It turns out, according to Michael Cross, that the report into IT systems commissioned by the Conservative Party wasn't as opposed to central database as might have been hoped. Cross writes that although the party spun it as a call to dismantle Labour's "centralised IT infrastructure",
In fact, the review specifically says the £13bn NHS national programme for IT in England "should not … be abandoned, as some are suggesting it should be." While it proposes dropping the programme's distant and quixotic goal of storing health information on the central data spine, essential central IT architecture should continue to be provided centrally. This might include the current patient index, which includes nearly 30 items of "demographic" data. Likewise, it dashes any hope that central IT organisations can be demolished. "It is clear that there is still an appetite for a central support body for NHS IT. No one feels that local health economies should function alone."
If so, I hope the party has the self-confidence to ditch the report - although the precise nature of a "central support body" remains to be determined. A minimal system providing support need not be a privacy-munching database - and it needn't cost £13 billion.
My main purpose in writing this, though, is to reproduce this excellent comment from HardlyEverRight, who explains why such products are doomed to run over budget and never quite work.
Nobody knows how to deliver a successful £13bn IT project - nobody. That's at least two orders of magnitude greater than anything we know how to manage successfully, for the same reason that a war cannot be thought of as a single battle fought by millions of soldiers. No one who understands the roles of platoons, companies, batallions and so on would try to think of war in that way. In the same way, what we know about managing IT projects is valid only at a certain scale. Because it is my job and because I've been doing it forever, I sometimes know how to use a hundred people effectively in an IT project. I know that thousand-person projects have succeeded because I've worked on smallish pieces of them, but I also know that thousand-person projects fail more often than not. I am sure that no ten thousand-person IT project has ever succeeded at anything.
Allow me to suggest a heuristic method for determining whether an IT project is doomed by its very size. The first step (which can be a lot of fun) is to imagine that you are a thief who has been put in charge of a serious IT project that could be accomplished for £x if it were done right. Your goal is to expand the project to £10x (or £100x or even, in the present case, £1000x - the principle is the same regardless of the scope of the desired theft; but let's stick with £10x for the sake of brevity).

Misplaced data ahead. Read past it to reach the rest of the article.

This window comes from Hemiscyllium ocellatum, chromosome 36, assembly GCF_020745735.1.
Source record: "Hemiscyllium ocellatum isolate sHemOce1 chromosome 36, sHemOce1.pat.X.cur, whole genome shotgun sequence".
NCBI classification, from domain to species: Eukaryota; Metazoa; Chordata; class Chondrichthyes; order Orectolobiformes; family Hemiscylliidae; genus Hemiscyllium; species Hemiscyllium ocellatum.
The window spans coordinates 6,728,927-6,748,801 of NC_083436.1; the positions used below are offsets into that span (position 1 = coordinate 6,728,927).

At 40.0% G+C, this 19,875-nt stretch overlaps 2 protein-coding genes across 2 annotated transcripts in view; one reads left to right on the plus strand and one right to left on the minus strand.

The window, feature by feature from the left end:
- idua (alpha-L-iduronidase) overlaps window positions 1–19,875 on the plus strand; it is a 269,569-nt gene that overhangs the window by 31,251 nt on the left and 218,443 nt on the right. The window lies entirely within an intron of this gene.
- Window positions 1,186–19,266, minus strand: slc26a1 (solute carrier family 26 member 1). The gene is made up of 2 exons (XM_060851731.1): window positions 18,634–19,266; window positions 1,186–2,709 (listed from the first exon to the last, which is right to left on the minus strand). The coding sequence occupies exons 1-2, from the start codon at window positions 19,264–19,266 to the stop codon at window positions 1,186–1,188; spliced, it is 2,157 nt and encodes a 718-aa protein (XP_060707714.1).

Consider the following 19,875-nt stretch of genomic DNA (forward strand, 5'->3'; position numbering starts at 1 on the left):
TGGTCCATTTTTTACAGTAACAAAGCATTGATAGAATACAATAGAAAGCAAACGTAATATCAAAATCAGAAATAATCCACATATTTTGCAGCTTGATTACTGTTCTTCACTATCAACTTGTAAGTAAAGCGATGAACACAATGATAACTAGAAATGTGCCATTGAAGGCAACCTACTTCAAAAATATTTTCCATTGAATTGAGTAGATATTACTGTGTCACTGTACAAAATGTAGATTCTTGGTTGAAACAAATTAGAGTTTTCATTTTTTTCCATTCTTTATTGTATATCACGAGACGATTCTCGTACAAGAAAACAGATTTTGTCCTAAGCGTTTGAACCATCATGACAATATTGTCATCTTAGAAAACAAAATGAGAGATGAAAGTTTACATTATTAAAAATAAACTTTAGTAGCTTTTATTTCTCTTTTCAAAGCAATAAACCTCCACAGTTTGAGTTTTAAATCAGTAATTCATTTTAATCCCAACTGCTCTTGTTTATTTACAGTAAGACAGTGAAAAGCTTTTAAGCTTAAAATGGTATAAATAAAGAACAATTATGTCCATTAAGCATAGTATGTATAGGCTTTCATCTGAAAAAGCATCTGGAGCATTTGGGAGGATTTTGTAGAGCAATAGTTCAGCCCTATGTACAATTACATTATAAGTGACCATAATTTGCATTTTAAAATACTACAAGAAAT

Very well. To get to £10x , the project must consume ten times as many billable hours as are actually required. You might think that you would simply employ ten times as many people as you really need, but that's excessive, more like the £100x solution, in fact. That's because ten people take far longer than one person to do what one person can really accomplish working alone. To achieve a reliable 10x cost inflation you really need only three or four times the most efficient staff size. Then you chain them together, never allowing anyone to accomplish anything unimpeded by "teammates", you require them to produce a series of intermediate work products (documents and presentations of various kinds) that have absolutely nothing at all to do with the putative goals of the project, and you require that each step occur in a meeting or, better, in a series of meetings. You can tune the rate of cost inflation by adjusting the number and size of these meetings (requiring thirty people to listen to a one hour presentation is a breathtakingly efficient way of wasting far more than thirty hours).
If you do this well, nobody on your team will be aware of stealing. On the contrary, they will be "working" at a frantic pace just to tread water. In fact, when the sought-after cost inflation factor reaches a certain critical point, even treading water becomes impossible and the project is doomed.
OK. That's how big consulting firms go about their pillaging. That doesn't mean that it always happens, so how do you know whether it's happening in any given project? You simply look at what the project staff are doing all day long: if their work roles could have been designed that way, then they were. This doesn't mean that everyone involved in the project is a crook. On the contrary, the project sponsors are almost always victims rather than perpetrators.